Linux normally does not use swap at all. It only swaps out dirty pages that are not referenced anymore for any reasons. Use 'free' to see the actual swap usage, for example. But! Swap is still a part of virtual memory, and does need to be present in the system that is RAM-hungry. For example java apps, that allocated virtual memory for heap. Just run top and see that in most cases virtual memory allocated to a process exceeds physical RAM used by this process. So in the absence of swap, a new application might not be able to start due to not being able to reserve enough virtual memory even if there is enough RAM for it to run, or a system out-of-memory daemon will go kill some consumers of ram and this that can be pretty bad! See also description of vm.overcommit sysctl option which IIRc should be set to 2 for best results, provided that there is plenty of virtual memory.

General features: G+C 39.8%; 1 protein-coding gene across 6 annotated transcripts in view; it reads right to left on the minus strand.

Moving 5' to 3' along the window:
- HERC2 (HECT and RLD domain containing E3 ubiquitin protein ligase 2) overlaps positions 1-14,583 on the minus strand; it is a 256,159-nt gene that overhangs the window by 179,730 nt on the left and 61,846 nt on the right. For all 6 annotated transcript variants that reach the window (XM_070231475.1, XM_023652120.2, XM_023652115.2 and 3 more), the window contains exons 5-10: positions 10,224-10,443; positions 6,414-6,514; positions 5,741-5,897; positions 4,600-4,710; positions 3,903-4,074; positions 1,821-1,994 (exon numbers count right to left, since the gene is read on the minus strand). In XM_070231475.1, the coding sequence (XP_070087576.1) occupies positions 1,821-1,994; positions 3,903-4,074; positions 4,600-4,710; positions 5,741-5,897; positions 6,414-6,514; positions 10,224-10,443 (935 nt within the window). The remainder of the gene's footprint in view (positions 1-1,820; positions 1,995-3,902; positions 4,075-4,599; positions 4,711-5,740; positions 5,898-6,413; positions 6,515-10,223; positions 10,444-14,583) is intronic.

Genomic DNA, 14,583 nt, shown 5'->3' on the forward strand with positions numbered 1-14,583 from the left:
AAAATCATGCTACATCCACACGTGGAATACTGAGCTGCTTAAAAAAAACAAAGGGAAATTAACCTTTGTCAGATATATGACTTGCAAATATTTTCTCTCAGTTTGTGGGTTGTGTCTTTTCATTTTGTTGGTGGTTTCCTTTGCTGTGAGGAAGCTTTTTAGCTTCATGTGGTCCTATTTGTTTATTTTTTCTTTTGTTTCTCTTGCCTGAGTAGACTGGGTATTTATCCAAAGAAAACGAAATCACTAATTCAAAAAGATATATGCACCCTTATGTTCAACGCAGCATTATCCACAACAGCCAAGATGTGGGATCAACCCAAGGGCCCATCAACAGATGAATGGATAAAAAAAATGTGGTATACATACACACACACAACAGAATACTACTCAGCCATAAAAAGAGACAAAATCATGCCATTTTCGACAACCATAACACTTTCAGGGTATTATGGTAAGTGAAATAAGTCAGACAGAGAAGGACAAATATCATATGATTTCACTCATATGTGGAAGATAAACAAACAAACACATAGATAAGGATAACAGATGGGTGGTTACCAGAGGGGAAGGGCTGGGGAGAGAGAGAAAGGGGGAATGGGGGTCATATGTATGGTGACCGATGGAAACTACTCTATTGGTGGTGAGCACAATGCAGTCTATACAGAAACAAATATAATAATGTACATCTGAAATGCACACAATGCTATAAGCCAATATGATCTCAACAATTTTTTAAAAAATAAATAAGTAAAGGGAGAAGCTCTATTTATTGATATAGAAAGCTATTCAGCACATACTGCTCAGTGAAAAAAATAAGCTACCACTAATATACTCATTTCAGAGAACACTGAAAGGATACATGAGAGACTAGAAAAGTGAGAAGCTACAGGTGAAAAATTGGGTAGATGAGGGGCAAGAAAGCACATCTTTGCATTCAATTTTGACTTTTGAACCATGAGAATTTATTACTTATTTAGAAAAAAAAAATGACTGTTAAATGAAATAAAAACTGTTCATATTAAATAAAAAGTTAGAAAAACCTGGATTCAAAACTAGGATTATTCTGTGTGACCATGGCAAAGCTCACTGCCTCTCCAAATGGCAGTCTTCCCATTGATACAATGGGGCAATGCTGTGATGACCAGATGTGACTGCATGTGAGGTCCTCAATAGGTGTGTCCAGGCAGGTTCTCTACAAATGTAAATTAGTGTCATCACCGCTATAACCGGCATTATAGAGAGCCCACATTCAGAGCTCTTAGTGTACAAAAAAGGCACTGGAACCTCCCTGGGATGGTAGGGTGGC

to conserve disk space used by the swap partition, you could perhaps make for it a special LVM volume that is thin-provisioned, i.e. that takes less physical space on disk than it presents to the system. You'll only need to allocated some megabytes worth of disk space and the system will see whatever gigabytes of swap partition you like. Please excuse for not giving you full details, they tend to leave my head with little traces
, but do check out man page for lvcreate or may be some other man pages related to LVM. Do post back your findings